Optane DIMMs Have Bright Prospects
Intel also announced the long-awaited arrival of its new Optane DC Persistent Memory DIMMs. The new DIMMs slot into the DDR4 interface, just like a normal stick of RAM, but come in three capacities of 128, 256, and 512GB. That's a massive capacity increase compared to the industry-leading 128GB DDR4 memory sticks and enables a total of up to 6.5TB of Optane storage in a dual-socket server. Intel designed the DIMMs to bridge both the performance and pricing gap between storage and memory, and although Intel hasn't released pricing yet, the new DIMMs should land at much lower price points than typical DRAM.
The new modules use Intel's 3D XPoint memory and can be addressed as either memory or storage. Unlike DRAM, 3D XPoint retains data after power is removed, thus enabling radical new use cases. 3D XPoint is also fast enough to serve as a slower tier of DRAM, but it does require tuning the application and driver stacks to accommodate its unique characteristics.
Much like NAND, 3D XPoint has a finite lifespan, but Intel says that it warranties the modules for an unlimited amount of use over the five-year warranty period. Intel says that it bases this endurance rating on the maximum possible throughput possible to the DIMMs for the duration of the five-years, putting to rest any endurance concerns. Intel also encrypts all data stored on the DIMMs to protect user data.
The DIMMs feature a controller, much like an SSD, that manages an abstraction layer. The DIMMs do consume more power than standard DRAM, so thermal throttling can become a concern in dense servers. To circumvent the issue, Intel offers a range of settings that span from 12W to 18W, at a quarter-watt granularity, to tune performance and thermal generation to the environment. Overall, the DIMMs consume about 3X the power of a standard 8/16GB DDR4 DIMM. Power consumption is a huge consideration in the data center, and gaining 32x the memory capacity in exchange for a 3x increase in power consumption is a dramatic improvement.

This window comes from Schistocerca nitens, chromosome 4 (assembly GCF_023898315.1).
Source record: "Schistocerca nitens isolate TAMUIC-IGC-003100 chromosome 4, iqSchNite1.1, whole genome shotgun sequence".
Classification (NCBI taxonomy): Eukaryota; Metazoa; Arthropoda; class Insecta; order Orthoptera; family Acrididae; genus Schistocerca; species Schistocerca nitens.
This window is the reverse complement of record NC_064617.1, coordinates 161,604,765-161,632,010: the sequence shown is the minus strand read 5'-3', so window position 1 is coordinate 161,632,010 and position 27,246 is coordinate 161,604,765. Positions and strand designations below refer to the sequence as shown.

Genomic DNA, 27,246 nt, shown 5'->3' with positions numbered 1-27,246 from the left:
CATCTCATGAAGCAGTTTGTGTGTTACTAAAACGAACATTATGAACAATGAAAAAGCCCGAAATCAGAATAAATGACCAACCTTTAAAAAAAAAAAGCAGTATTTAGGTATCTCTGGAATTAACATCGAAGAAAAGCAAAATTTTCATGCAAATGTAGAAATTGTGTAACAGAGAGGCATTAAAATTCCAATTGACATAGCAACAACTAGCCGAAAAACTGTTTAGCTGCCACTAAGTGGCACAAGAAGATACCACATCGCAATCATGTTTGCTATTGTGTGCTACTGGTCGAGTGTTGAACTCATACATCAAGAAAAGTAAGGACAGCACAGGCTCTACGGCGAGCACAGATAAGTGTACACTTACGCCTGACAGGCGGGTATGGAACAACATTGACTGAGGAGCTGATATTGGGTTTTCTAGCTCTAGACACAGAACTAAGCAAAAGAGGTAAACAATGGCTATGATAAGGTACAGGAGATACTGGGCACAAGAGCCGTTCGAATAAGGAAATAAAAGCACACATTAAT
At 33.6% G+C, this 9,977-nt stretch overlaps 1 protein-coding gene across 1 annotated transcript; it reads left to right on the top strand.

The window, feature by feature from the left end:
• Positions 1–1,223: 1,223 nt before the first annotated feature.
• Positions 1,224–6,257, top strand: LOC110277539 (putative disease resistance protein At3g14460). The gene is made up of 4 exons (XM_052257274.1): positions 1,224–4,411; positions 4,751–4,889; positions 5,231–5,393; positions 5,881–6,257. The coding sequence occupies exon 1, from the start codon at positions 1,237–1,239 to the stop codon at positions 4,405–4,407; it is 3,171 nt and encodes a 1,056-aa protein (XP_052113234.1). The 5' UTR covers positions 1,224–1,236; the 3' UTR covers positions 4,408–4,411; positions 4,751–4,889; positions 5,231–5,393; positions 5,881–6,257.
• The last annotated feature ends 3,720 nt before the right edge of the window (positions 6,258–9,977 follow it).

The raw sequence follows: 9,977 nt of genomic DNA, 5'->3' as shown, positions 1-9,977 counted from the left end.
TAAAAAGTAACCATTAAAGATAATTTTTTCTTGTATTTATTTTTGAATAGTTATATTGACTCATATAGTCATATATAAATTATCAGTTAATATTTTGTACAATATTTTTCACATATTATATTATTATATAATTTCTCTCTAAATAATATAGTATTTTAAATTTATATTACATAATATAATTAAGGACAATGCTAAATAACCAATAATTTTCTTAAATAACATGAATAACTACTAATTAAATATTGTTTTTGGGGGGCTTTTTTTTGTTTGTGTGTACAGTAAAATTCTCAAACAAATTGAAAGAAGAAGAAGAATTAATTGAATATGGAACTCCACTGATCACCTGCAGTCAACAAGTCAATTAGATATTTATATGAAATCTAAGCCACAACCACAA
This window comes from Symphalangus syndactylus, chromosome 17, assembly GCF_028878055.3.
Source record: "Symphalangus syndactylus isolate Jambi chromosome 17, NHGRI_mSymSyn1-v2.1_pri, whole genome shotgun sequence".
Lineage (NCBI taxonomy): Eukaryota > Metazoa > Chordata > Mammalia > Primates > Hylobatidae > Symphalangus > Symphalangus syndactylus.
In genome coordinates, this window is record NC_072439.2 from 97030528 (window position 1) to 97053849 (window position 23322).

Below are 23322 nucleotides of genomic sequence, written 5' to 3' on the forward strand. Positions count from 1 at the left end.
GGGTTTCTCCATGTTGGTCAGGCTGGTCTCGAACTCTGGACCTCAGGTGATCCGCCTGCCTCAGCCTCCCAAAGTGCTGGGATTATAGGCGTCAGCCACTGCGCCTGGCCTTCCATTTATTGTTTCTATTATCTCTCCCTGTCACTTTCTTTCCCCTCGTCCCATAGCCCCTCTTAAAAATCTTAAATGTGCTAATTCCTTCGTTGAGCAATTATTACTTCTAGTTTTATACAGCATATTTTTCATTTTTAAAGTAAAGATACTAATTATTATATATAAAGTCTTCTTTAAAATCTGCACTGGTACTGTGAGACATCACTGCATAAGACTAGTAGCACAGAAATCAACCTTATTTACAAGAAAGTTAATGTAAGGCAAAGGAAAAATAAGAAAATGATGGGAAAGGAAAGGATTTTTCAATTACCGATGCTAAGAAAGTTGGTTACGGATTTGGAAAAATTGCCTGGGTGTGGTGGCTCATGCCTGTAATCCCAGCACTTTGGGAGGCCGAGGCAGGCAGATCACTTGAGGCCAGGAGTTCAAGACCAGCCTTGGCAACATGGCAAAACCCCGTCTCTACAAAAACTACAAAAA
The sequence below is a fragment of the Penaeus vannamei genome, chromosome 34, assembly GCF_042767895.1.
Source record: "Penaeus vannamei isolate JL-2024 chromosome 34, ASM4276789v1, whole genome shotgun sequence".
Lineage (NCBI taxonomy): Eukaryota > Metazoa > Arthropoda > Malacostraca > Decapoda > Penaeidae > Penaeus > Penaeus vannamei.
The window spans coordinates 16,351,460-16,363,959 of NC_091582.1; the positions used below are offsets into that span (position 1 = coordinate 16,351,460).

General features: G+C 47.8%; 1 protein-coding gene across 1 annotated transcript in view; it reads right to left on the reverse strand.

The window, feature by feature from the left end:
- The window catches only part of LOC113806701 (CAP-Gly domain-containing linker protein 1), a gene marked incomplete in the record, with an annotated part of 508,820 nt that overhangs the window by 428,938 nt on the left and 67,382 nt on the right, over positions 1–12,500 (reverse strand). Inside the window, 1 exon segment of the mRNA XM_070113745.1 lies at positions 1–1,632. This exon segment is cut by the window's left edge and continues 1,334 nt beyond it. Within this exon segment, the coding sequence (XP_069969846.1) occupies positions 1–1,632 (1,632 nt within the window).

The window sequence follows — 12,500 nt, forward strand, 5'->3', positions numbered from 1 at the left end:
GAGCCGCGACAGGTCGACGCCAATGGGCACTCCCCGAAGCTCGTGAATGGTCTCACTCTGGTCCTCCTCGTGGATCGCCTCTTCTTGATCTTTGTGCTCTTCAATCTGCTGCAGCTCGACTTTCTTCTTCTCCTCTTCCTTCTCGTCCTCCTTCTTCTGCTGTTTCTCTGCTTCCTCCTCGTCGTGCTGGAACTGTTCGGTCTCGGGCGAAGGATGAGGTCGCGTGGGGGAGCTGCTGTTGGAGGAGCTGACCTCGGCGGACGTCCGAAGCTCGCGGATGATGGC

Intel designed a new memory controller to support the DIMMs. The DIMMs are physically and electrically compatible with the JEDEC standard DIMM slot but use an Intel-proprietary protocol to deal with the uneven latency that stems from writing data to persistent memory. Intel confirmed that the Optane DIMMs could share a memory channel with normal DIMM slots, but the host system requires at least a single stick of DRAM to operate.
The new class of memory requires new programming models to unleash the full performance benefit, and application performance varies based upon workload. Intel has worked diligently to promote the ecosystem, and we're working of a full review of the Optane DC Persistent Memory DIMMs. Stay tuned for deep-dive details.
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Paul Alcorn is the Managing Editor: News and Emerging Tech for Tom's Hardware US. He also writes news and reviews on CPUs, storage, and enterprise hardware.